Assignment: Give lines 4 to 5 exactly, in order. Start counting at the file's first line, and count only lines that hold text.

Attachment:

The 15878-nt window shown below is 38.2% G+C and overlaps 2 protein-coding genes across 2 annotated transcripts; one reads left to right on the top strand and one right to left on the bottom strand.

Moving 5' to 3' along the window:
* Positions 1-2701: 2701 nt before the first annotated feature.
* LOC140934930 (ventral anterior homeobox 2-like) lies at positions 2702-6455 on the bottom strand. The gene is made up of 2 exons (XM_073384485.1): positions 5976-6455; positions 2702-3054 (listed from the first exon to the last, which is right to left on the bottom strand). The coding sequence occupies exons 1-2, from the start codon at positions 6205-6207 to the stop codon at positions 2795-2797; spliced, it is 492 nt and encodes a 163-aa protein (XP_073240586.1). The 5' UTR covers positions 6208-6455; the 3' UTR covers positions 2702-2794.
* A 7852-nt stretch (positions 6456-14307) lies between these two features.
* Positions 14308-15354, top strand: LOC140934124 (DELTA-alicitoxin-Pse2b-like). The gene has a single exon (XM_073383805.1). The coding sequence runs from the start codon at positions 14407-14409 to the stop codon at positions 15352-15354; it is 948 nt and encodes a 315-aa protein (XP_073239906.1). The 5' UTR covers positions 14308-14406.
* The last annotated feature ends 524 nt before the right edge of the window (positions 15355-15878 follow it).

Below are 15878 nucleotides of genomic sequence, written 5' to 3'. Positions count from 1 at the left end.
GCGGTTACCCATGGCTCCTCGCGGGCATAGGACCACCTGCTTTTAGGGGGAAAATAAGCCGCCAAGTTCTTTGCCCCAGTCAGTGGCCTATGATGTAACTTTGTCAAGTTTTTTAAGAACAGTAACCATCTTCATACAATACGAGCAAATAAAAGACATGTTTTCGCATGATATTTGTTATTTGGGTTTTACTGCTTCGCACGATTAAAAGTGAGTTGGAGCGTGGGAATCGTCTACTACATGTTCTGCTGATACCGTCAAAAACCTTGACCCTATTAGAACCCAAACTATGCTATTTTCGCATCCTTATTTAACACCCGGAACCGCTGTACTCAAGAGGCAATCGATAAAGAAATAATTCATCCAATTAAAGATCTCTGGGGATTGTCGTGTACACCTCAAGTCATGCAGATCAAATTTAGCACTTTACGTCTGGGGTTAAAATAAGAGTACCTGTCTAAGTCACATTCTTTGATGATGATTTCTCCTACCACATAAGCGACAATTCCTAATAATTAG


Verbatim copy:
* LOC140934930 (ventral anterior homeobox 2-like) lies at positions 2702-6455 on the bottom strand. The gene is made up of 2 exons (XM_073384485.1): positions 5976-6455; positions 2702-3054 (listed from the first exon to the last, which is right to left on the bottom strand). The coding sequence occupies exons 1-2, from the start codon at positions 6205-6207 to the stop codon at positions 2795-2797; spliced, it is 492 nt and encodes a 163-aa protein (XP_073240586.1). The 5' UTR covers positions 6208-6455; the 3' UTR covers positions 2702-2794.
* A 7852-nt stretch (positions 6456-14307) lies between these two features.